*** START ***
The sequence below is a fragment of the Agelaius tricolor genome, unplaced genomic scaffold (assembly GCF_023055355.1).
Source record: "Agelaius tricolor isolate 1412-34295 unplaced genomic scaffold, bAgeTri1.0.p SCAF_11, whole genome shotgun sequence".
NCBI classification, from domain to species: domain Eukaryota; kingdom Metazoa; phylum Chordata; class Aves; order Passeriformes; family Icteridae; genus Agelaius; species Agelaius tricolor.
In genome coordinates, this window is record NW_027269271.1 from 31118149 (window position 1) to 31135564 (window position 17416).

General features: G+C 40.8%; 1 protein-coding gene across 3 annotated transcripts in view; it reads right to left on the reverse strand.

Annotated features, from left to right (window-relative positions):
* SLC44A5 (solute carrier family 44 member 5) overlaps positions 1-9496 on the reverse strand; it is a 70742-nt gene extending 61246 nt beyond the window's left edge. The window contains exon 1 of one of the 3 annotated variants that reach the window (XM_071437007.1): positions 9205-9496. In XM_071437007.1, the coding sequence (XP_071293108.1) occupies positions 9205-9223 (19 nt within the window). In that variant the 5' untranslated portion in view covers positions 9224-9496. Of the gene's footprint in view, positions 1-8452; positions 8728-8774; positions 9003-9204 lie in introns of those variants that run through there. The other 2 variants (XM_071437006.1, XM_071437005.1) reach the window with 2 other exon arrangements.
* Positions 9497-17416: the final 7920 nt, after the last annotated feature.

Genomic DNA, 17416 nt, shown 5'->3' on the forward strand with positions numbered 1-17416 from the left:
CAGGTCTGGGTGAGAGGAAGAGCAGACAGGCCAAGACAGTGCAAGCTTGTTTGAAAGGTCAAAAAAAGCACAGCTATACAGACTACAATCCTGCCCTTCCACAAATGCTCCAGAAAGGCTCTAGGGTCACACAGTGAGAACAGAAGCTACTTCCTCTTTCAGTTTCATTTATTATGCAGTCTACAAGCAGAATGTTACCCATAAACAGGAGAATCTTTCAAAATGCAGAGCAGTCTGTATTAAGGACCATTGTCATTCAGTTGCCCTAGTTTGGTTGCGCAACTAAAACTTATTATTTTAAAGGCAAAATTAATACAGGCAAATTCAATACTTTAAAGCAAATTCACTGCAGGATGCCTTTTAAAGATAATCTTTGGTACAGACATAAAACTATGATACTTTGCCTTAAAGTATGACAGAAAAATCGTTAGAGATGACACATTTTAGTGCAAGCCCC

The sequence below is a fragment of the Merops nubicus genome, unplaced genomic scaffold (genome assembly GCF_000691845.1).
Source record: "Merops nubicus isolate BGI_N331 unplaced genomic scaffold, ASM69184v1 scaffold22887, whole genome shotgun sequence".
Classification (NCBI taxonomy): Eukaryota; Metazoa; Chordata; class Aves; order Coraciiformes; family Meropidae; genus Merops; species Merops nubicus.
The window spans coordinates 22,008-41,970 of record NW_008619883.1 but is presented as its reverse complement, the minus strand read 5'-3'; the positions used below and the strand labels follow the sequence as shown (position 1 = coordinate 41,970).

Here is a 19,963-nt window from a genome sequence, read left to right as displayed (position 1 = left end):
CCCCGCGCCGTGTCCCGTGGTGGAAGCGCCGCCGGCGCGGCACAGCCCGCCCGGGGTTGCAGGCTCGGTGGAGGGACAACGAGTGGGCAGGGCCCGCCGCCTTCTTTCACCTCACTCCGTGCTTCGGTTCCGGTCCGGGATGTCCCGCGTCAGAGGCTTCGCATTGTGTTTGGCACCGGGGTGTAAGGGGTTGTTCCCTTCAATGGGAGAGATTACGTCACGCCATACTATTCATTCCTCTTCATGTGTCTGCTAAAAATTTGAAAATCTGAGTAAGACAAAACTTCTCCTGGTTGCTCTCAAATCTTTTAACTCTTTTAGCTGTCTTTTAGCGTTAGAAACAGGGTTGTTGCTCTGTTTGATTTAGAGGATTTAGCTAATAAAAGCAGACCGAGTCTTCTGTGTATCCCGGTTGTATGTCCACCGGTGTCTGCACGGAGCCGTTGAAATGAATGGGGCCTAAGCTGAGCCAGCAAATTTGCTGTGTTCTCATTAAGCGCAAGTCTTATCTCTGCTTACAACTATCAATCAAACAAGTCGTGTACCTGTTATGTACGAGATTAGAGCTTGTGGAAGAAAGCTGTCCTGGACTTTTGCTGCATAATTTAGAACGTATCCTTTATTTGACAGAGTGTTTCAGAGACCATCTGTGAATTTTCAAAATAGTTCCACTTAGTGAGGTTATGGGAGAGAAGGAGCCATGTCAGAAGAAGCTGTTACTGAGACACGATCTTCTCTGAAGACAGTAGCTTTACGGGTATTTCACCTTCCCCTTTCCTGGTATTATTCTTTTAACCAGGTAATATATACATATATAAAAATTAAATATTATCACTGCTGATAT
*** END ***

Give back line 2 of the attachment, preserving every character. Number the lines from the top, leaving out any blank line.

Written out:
Source record: "Agelaius tricolor isolate 1412-34295 unplaced genomic scaffold, bAgeTri1.0.p SCAF_11, whole genome shotgun sequence".